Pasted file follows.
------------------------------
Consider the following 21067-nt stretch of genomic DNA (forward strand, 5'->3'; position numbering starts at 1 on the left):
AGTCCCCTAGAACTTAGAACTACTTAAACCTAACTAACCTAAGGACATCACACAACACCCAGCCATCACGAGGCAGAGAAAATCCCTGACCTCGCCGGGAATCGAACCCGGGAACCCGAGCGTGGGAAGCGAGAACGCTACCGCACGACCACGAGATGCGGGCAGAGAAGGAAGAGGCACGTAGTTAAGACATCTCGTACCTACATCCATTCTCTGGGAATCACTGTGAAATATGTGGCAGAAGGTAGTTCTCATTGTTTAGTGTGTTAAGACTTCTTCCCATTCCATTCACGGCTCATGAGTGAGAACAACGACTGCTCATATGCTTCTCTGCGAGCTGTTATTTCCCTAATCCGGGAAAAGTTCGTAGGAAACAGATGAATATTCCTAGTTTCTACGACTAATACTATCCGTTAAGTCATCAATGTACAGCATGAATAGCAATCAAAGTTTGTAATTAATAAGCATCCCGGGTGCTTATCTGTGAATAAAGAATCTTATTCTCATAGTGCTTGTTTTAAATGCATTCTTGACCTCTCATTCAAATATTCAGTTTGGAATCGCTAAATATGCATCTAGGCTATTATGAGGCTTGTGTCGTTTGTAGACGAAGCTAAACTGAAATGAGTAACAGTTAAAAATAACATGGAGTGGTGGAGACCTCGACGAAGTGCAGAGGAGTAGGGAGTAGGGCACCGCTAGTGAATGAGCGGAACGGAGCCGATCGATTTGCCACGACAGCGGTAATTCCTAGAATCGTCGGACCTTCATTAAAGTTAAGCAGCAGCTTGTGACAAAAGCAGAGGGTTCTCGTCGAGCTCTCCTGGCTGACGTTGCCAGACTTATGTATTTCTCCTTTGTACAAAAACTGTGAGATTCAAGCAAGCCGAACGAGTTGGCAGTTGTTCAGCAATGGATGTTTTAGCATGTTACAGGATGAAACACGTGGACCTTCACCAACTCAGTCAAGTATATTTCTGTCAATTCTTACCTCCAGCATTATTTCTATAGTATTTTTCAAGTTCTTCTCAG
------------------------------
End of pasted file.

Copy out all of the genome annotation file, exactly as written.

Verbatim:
Consider the following 21067-nt stretch of genomic DNA (forward strand, 5'->3'; position numbering starts at 1 on the left):
AGTCCCCTAGAACTTAGAACTACTTAAACCTAACTAACCTAAGGACATCACACAACACCCAGCCATCACGAGGCAGAGAAAATCCCTGACCTCGCCGGGAATCGAACCCGGGAACCCGAGCGTGGGAAGCGAGAACGCTACCGCACGACCACGAGATGCGGGCAGAGAAGGAAGAGGCACGTAGTTAAGACATCTCGTACCTACATCCATTCTCTGGGAATCACTGTGAAATATGTGGCAGAAGGTAGTTCTCATTGTTTAGTGTGTTAAGACTTCTTCCCATTCCATTCACGGCTCATGAGTGAGAACAACGACTGCTCATATGCTTCTCTGCGAGCTGTTATTTCCCTAATCCGGGAAAAGTTCGTAGGAAACAGATGAATATTCCTAGTTTCTACGACTAATACTATCCGTTAAGTCATCAATGTACAGCATGAATAGCAATCAAAGTTTGTAATTAATAAGCATCCCGGGTGCTTATCTGTGAATAAAGAATCTTATTCTCATAGTGCTTGTTTTAAATGCATTCTTGACCTCTCATTCAAATATTCAGTTTGGAATCGCTAAATATGCATCTAGGCTATTATGAGGCTTGTGTCGTTTGTAGACGAAGCTAAACTGAAATGAGTAACAGTTAAAAATAACATGGAGTGGTGGAGACCTCGACGAAGTGCAGAGGAGTAGGGAGTAGGGCACCGCTAGTGAATGAGCGGAACGGAGCCGATCGATTTGCCACGACAGCGGTAATTCCTAGAATCGTCGGACCTTCATTAAAGTTAAGCAGCAGCTTGTGACAAAAGCAGAGGGTTCTCGTCGAGCTCTCCTGGCTGACGTTGCCAGACTTATGTATTTCTCCTTTGTACAAAAACTGTGAGATTCAAGCAAGCCGAACGAGTTGGCAGTTGTTCAGCAATGGATGTTTTAGCATGTTACAGGATGAAACACGTGGACCTTCACCAACTCAGTCAAGTATATTTCTGTCAATTCTTACCTCCAGCATTATTTCTATAGTATTTTTCAAGTTCTTCTCAG